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As a child I used to love watching moths flutter and circle around the front porch light of our home. Every once in a while, I would get a particular thrill when a moth, which seemed to my young mind, the size of a B52 bomber, would join all of its smaller cousins. That was my first introduction to the sphinx moth.

This started a fascination that has remained with me all my life. This moth is amazingly agile and has often been compared to hummingbirds. It, too, feeds on flower nectar and moves from flower to flower all night long, pollinating as it moves along. In fact, hummingbird moth is one name for these wonderful creatures. They are also known as hawk moths as well because they are such strong fliers. Many people have never encountered the adult form of these insects because they are primarily nocturnal.

Insects can pass through a number of stages in their life cycle that seem totally unrelated to each other. Eggs laid near a food source hatch as caterpillars, which was one of the first sources of my growing awareness of my personal eco-disconnect. The caterpillar stage of my beloved sphinx moth was a – gasp! – tomato hornworm.

One of my favorite garden activities, prior to my growing awareness, was picking these huge caterpillars off my tomato plants and tossing them, one at a time, into our chicken coop. The result was a riot, as every hen tried to get to the worm first, and then dashed madly around trying to keep it for herself. That was entertaining to say the least.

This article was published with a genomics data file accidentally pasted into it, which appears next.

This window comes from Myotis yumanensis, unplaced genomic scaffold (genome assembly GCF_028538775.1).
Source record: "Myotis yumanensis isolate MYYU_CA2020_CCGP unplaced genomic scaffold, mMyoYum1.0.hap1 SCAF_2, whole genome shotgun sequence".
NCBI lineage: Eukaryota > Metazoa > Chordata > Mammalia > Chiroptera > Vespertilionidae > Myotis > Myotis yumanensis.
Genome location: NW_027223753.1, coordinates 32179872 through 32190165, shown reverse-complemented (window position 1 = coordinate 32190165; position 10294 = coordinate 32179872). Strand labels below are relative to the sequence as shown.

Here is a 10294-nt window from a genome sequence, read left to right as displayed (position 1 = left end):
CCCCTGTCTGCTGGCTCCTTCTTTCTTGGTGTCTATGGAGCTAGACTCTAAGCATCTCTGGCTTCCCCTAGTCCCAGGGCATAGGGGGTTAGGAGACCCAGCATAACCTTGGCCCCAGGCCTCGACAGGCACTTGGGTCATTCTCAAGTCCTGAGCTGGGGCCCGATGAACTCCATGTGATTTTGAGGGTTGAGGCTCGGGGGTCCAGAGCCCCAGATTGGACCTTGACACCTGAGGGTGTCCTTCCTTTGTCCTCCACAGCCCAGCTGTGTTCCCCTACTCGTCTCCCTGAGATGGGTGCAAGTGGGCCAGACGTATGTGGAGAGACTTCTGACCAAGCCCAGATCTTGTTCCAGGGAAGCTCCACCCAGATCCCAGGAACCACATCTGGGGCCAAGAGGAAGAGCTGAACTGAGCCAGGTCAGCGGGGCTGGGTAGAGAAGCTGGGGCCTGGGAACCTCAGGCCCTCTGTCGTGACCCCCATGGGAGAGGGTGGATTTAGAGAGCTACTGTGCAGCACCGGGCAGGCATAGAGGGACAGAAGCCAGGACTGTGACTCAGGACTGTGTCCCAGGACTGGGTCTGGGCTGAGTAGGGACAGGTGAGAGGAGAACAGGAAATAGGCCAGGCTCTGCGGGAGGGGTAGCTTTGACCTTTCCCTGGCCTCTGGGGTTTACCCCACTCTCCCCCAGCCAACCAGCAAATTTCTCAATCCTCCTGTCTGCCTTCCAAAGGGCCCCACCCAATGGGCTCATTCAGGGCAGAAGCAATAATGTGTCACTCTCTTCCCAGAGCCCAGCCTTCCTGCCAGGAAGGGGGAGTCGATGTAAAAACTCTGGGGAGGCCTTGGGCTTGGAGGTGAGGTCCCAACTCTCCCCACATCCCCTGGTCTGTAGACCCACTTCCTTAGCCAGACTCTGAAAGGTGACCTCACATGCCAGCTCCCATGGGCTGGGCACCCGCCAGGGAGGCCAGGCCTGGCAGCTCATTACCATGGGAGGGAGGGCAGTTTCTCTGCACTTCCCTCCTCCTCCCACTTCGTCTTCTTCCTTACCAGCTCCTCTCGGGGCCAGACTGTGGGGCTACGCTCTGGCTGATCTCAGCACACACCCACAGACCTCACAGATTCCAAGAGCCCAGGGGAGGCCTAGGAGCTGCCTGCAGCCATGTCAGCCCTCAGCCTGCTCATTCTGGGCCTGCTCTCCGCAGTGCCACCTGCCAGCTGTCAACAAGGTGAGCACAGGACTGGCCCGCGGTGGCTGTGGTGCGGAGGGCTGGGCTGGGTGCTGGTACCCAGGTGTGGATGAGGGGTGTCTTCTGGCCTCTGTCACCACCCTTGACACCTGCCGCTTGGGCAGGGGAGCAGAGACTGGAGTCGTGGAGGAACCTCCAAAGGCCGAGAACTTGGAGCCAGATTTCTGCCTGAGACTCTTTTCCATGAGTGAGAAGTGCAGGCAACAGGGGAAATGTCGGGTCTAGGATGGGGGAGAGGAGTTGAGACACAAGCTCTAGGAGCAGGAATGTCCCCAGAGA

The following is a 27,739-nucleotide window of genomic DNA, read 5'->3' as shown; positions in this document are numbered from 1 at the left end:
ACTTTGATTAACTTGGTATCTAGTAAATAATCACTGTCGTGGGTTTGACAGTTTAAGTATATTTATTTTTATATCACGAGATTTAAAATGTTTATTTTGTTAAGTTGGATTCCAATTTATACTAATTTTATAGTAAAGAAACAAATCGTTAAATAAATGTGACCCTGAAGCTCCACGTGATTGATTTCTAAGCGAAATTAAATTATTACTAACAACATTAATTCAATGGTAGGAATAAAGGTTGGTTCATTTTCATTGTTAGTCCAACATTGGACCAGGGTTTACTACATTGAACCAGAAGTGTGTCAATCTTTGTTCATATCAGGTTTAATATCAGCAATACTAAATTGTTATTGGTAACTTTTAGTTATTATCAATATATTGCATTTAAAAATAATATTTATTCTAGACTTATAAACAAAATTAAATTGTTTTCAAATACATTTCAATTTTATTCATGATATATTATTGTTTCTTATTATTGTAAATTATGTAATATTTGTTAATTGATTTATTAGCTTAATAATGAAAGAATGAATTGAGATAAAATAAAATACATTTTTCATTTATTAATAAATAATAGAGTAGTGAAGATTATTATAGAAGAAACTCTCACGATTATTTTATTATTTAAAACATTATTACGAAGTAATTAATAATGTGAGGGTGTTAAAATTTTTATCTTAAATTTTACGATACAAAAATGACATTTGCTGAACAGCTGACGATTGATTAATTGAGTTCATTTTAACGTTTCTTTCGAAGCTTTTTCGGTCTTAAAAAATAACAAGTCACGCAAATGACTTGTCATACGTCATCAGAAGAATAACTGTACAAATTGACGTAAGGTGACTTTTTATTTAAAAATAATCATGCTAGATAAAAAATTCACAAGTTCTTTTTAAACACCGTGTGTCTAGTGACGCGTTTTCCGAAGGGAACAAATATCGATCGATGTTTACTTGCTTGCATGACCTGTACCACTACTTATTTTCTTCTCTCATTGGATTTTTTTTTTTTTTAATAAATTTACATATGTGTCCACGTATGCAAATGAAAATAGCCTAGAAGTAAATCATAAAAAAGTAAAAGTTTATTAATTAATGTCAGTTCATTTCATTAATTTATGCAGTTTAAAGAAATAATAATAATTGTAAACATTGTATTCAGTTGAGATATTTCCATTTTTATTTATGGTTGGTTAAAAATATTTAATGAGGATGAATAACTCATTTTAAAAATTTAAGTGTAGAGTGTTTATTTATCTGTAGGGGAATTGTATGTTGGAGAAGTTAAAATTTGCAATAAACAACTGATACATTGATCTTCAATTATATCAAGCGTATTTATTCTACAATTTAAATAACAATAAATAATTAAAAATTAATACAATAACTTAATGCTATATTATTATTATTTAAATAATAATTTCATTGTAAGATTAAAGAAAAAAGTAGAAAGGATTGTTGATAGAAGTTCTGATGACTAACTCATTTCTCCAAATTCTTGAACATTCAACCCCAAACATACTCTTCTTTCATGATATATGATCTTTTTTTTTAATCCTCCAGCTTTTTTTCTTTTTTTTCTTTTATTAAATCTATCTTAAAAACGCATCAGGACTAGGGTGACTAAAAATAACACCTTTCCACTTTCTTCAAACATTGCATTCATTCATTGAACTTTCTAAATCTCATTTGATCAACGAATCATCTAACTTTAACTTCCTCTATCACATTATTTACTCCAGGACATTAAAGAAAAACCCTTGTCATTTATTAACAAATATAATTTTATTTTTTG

This came to an abrupt end when I researched sphinx moths. There, staring back at me from the screen, was not only a picture of a stately sphinx moth but the dread tomato hornworm. My innocent chicken-baiting days were over. When this caterpillar reached full growth, it would dig into the ground a few inches, and when winter had passed, emerge as a sphinx moth.

Though not a major pollinator of food crops, there are a number of native plants totally dependent on these moths for pollination. In Kauai the green sphinx moth has disappeared and following it into extinction is the Vulcan palm, almost gone in the wild, now mostly surviving as a house plant. There are other sphinx moths that are endangered as well. As the moth goes so too will the native plants that rely on them.

All that being said, I still love tomatoes and a tomato hornworm can destroy a tomato plant pretty quickly. My answer is not elegant but it works for me. I plant more tomatoes than I need anyway so I choose a sacrificial plant and allow the hornworms full reign on that plant, sometimes even moving caterpillars from one plant to another. That way I can have my moths and my tomatoes too.

The eco-disconnect is real and we all play a part in it. Learning how to live as an integral part of the larger eco-system is not just something for tree huggers. It is becoming more and more evident that it is critical to our survival as a species as well.

If you have any questions that are garden-related, call the University of California Cooperative Extension Master Gardeners hotline at (209) 533-5912 or email us at mgtuolumne@ucanr.edu.

Jim Bliss is a University of California Cooperative Extension Master Gardener of Tuolumne County.

UCCE Master Gardeners of Tuolumne and Calaveras Counties can answer home gardening questions. Call 209-533-5912 or fill out our easy-to-use problem questionnaire here. Check out our website here. You can also find us on Facebook.

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